Thursday, July 23, 2020

"Strangelove" by Depeche Mode

Song#:  3203
Date:  07/25/1987
Debut:  88
Peak:  76
Weeks:  6
Genre:  Synthpop, Alternative Rock

Pop Bits:  The UK band broke through on the US charts with their fourth album Some Great Reward. It would be a gold seller (later going platinum) thanks to the #13 hit "People Are People." Their follow-up studio LP, Black Celebration, was a bit of a setback only reaching #90 with none of its singles making the US Pop chart (it would eventually go gold by the end of the decade). For their next effort, Music for the Masses, the band decided to change producers and work with David Bascombe, who recorded/engineered two major hit albums, Tears for Fears' Songs from the Big Chair and Peter Gabriel's So. The tone of the album remained dark and didn't pander to commercialism despite the jokey title of being accessible to everyone. Despite that, it ended up being the band's biggest success in the US to-date. This first single was pushed out and it became their first to reach #1 on the Dance chart. It was then able to crossover to Pop, but its stay was short-lived. Thanks to the single and a rabid college campus/radio fan base, the LP got to #35 and it would go gold early in '88 and eventually become a platinum seller.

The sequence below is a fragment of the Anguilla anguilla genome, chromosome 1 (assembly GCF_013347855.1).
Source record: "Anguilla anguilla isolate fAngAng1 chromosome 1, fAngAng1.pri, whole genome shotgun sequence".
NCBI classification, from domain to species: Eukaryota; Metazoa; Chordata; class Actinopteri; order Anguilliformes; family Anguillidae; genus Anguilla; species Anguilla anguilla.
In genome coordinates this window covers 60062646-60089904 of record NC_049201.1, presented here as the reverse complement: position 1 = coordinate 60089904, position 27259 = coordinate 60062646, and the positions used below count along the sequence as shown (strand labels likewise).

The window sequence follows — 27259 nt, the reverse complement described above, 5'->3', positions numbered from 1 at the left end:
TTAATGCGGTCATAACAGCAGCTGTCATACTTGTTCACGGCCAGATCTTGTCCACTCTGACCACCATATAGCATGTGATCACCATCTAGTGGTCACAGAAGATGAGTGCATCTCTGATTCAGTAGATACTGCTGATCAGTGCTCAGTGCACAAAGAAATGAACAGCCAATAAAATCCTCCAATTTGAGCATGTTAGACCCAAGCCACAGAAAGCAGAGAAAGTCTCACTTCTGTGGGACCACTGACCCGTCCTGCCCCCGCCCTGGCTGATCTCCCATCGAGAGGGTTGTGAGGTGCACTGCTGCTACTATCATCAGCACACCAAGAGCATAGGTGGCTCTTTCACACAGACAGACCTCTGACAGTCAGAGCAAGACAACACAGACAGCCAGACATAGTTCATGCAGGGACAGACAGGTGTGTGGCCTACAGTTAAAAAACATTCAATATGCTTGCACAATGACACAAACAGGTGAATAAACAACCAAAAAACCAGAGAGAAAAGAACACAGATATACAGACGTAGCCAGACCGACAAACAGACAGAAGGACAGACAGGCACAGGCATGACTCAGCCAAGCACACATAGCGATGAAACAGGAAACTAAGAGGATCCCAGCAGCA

ReduxReview:  While not as hooky as "People Are People," this was still a solid single for the band. Not only does the chorus grab you, but the keyboard line is even catchier. This single version (see below) has its merits and still works well, but I'm a bit partial to the LP version. It sounds meatier to me and the remix gave the song a chance to breathe. The band was inching their way towards a sound that was distinctly theirs while still pulling in some mainstream sensibilities that would help to gain a bigger audience. It would culminate for them with their next LP, 1990's Violator.

ReduxRating:  7/10

Trivia:  This is a case where the song heard on the single was different from the one heard on the album. When first recorded, the song had an upbeat pop feel, which seemed appropriate for radio. That version was the one released as a single. However, it just didn't fit with the darker tone set by the other tracks recorded for the album. Instead of trying to force it on the record or even leave it off, a slightly slower, more sparse remix of the tune was created in order for it to gel with the balance of the album. These two version were not the end of the road for this song. In '88, a new remix of the track would be created and released as a single. It would end up doing better on the US Pop chart than the original reaching #50.


1 comment:

  1. 9/10 for me, I find it strange that you posted this on Martin Gore's birthday which is today, I actually prefer the 45 version more than the album version because I thought it flowed better, I am glad they were able to enjoy greater success later on in their careers.